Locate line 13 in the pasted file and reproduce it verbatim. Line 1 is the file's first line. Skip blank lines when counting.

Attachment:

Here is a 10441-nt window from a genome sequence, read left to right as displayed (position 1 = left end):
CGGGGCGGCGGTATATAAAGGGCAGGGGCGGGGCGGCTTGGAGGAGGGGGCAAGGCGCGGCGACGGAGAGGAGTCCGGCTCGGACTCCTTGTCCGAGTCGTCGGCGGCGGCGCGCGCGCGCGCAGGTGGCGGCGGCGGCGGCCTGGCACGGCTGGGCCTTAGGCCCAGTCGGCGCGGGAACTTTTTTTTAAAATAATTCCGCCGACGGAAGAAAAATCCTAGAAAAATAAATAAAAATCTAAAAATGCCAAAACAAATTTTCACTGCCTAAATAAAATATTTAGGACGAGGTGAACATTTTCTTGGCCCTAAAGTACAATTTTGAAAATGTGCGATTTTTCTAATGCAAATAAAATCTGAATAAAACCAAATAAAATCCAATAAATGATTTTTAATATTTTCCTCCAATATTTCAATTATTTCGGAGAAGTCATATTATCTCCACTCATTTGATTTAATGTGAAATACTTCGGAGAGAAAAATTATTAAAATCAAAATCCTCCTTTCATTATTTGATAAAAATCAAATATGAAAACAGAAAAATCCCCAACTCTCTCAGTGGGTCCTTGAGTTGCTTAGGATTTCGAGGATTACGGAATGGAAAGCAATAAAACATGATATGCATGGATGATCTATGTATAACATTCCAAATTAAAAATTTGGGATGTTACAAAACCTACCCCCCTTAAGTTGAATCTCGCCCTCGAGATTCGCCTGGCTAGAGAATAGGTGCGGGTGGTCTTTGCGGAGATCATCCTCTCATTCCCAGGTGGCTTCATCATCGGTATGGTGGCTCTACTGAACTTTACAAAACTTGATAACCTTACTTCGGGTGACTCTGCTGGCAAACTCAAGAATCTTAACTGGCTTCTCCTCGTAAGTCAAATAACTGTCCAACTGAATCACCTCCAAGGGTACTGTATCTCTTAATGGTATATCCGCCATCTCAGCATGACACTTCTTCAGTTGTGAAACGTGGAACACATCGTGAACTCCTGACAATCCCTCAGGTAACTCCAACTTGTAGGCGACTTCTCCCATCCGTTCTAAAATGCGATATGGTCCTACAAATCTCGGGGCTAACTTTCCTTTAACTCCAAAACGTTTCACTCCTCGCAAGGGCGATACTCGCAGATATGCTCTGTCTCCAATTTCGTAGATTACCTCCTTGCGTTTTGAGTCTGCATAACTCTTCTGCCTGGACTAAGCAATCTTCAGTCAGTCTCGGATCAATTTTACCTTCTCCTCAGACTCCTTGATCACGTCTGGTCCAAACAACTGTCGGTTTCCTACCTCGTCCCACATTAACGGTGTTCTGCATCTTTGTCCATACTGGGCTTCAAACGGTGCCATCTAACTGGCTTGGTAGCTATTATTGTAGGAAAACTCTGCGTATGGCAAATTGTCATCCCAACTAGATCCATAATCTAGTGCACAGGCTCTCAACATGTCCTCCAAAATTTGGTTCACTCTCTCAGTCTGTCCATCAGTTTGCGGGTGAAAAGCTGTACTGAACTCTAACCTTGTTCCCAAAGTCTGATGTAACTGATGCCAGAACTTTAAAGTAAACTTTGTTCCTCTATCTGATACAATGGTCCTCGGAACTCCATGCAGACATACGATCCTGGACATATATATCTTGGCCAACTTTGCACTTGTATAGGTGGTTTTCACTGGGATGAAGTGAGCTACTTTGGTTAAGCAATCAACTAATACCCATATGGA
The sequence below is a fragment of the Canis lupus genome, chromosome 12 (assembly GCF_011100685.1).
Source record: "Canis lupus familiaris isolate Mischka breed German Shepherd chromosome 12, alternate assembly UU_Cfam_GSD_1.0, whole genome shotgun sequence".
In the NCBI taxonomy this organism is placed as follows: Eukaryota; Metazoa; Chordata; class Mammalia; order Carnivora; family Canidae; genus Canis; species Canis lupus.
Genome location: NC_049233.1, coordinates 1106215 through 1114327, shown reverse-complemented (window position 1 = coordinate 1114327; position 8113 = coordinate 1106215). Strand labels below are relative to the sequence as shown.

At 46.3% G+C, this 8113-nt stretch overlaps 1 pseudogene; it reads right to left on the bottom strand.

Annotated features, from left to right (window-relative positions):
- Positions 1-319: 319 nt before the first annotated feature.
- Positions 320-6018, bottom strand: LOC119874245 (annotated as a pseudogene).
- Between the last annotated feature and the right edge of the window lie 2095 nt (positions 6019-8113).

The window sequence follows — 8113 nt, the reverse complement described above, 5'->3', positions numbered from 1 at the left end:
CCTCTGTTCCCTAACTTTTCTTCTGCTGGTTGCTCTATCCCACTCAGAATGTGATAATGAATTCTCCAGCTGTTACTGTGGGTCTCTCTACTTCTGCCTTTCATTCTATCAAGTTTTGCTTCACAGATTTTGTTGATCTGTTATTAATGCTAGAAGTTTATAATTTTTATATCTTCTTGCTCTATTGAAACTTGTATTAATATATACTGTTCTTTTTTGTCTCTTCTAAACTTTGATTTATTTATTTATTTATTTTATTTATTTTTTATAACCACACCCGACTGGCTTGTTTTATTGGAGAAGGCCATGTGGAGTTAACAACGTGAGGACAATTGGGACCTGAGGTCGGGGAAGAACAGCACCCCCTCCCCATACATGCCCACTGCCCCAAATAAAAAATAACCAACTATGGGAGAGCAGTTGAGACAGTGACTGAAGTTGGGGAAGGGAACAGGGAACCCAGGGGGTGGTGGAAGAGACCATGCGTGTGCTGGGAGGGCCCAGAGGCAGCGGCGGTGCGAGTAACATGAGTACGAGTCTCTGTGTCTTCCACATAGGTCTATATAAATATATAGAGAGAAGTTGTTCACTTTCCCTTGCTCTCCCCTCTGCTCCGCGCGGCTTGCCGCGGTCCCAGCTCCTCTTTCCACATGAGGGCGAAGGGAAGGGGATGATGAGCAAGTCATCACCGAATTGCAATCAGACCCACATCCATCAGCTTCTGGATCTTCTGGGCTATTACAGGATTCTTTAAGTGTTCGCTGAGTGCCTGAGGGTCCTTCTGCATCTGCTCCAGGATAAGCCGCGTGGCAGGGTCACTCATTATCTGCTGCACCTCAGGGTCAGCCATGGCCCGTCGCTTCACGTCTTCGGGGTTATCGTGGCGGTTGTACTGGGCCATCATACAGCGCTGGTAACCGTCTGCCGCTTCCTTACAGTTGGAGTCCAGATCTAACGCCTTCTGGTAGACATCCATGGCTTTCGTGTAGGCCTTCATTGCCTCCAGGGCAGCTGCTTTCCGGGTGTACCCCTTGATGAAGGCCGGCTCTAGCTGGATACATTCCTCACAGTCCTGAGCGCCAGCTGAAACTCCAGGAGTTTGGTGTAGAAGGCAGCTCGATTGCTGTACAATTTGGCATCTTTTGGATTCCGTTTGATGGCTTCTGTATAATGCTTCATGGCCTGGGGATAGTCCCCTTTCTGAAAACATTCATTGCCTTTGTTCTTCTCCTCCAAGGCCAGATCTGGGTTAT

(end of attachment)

CCTCTGTTCCCTAACTTTTCTTCTGCTGGTTGCTCTATCCCACTCAGAATGTGATAATGAATTCTCCAGCTGTTACTGTGGGTCTCTCTACTTCTGCCTTTCATTCTATCAAGTTTTGCTTCACAGATTTTGTTGATCTGTTATTAATGCTAGAAGTTTATAATTTTTATATCTTCTTGCTCTATTGAAACTTGTATTAATATATACTGTTCTTTTTTGTCTCTTCTAAACTTTGATTTATTTATTTATTTATTTTATTTATTTTTTATAACCACACCCGACTGGCTTGTTTTATTGGAGAAGGCCATGTGGAGTTAACAACGTGAGGACAATTGGGACCTGAGGTCGGGGAAGAACAGCACCCCCTCCCCATACATGCCCACTGCCCCAAATAAAAAATAACCAACTATGGGAGAGCAGTTGAGACAGTGACTGAAGTTGGGGAAGGGAACAGGGAACCCAGGGGGTGGTGGAAGAGACCATGCGTGTGCTGGGAGGGCCCAGAGGCAGCGGCGGTGCGAGTAACATGAGTACGAGTCTCTGTGTCTTCCACATAGGTCTATATAAATATATAGAGAGAAGTTGTTCACTTTCCCTTGCTCTCCCCTCTGCTCCGCGCGGCTTGCCGCGGTCCCAGCTCCTCTTTCCACATGAGGGCGAAGGGAAGGGGATGATGAGCAAGTCATCACCGAATTGCAATCAGACCCACATCCATCAGCTTCTGGATCTTCTGGGCTATTACAGGATTCTTTAAGTGTTCGCTGAGTGCCTGAGGGTCCTTCTGCATCTGCTCCAGGATAAGCCGCGTGGCAGGGTCACTCATTATCTGCTGCACCTCAGGGTCAGCCATGGCCCGTCGCTTCACGTCTTCGGGGTTATCGTGGCGGTTGTACTGGGCCATCATACAGCGCTGGTAACCGTCTGCCGCTTCCTTACAGTTGGAGTCCAGATCTAACGCCTTCTGGTAGACATCCATGGCTTTCGTGTAGGCCTTCATTGCCTCCAGGGCAGCTGCTTTCCGGGTGTACCCCTTGATGAAGGCCGGCTCTAGCTGGATACATTCCTCACAGTCCTGAGCGCCAGCTGAAACTCCAGGAGTTTGGTGTAGAAGGCAGCTCGATTGCTGTACAATTTGGCATCTTTTGGATTCCGTTTGATGGCTTCTGTATAATGCTTCATGGCCTGGGGATAGTCCCCTTTCTGAAAACATTCATTGCCTTTGTTCTTCTCCTCCAAGGCCAGATCTGGGTTAT